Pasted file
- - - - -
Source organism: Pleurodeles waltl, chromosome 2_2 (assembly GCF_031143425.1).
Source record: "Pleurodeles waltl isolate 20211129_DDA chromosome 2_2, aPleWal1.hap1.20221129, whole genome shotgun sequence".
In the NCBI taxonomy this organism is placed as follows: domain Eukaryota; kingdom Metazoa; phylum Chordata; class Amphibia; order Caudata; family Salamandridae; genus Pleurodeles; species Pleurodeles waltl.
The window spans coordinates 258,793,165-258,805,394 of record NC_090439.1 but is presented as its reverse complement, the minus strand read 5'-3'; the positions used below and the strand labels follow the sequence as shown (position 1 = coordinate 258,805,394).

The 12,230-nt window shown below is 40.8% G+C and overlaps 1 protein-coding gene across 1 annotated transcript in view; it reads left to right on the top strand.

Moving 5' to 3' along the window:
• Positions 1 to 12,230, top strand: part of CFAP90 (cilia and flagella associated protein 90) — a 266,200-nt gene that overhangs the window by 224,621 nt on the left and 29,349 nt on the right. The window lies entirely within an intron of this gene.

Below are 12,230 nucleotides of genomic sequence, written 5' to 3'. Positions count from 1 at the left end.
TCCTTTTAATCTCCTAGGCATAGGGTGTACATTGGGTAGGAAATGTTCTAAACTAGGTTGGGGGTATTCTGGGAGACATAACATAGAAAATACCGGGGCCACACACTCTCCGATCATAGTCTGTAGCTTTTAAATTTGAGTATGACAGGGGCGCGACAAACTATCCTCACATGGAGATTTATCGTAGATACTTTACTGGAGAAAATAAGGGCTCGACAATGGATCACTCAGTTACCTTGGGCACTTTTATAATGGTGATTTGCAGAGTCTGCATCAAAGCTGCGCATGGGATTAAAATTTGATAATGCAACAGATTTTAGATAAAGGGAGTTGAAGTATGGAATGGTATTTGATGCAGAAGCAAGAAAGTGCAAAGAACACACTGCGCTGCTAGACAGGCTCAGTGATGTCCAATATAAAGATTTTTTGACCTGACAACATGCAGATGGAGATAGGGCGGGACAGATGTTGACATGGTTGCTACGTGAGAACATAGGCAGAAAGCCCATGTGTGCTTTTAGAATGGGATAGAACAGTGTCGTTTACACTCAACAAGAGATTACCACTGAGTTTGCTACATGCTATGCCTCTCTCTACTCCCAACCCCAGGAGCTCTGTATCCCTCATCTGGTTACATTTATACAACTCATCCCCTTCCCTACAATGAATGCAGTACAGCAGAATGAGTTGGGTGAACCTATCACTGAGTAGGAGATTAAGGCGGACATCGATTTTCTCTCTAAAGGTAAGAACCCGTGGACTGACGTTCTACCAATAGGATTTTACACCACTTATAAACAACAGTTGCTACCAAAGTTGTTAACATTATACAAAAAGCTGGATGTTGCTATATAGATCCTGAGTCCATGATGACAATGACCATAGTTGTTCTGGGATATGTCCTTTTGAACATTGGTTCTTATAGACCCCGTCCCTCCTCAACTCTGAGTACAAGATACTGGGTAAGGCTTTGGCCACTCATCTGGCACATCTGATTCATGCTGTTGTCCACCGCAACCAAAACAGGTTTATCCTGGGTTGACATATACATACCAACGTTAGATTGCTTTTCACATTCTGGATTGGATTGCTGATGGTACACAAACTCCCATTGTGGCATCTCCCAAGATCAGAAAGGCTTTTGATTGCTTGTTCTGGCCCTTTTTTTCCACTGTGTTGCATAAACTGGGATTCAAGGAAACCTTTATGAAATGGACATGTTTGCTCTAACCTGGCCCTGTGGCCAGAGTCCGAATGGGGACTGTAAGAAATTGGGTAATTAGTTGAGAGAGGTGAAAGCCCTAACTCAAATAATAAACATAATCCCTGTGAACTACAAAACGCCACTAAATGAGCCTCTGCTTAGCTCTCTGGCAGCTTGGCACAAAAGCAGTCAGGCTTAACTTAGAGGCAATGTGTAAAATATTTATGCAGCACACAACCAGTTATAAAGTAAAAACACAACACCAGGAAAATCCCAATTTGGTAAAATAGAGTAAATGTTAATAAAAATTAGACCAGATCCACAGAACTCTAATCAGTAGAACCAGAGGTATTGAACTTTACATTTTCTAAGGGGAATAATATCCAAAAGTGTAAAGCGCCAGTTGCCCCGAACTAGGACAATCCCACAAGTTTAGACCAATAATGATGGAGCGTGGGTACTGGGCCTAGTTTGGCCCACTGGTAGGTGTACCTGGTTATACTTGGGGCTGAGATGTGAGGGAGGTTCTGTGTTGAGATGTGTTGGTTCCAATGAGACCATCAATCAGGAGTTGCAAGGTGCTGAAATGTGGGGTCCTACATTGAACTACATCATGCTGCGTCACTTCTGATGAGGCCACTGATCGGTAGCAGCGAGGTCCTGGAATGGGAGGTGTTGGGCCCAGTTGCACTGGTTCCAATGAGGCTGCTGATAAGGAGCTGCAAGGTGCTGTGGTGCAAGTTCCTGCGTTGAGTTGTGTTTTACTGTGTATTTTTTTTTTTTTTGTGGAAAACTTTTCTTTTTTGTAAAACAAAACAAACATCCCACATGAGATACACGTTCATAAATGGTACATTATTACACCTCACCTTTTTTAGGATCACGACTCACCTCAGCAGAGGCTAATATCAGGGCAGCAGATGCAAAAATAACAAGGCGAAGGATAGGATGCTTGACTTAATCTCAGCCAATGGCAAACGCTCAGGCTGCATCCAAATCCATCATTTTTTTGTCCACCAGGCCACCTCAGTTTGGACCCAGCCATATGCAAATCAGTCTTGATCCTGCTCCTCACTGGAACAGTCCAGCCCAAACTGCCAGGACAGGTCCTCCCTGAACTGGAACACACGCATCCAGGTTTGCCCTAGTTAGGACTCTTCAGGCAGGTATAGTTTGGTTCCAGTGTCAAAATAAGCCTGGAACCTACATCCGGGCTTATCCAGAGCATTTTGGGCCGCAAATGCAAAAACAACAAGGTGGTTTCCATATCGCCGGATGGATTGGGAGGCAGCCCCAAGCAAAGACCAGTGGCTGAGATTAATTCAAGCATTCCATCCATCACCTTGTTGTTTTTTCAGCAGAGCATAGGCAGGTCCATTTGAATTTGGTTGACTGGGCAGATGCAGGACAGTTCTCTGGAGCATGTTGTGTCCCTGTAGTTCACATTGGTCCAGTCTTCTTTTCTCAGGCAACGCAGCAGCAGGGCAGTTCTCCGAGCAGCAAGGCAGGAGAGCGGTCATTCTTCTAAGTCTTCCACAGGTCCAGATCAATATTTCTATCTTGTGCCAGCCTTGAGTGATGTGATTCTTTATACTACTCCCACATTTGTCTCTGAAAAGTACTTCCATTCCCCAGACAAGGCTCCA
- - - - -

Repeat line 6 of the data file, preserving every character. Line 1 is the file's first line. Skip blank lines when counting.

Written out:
Moving 5' to 3' along the window: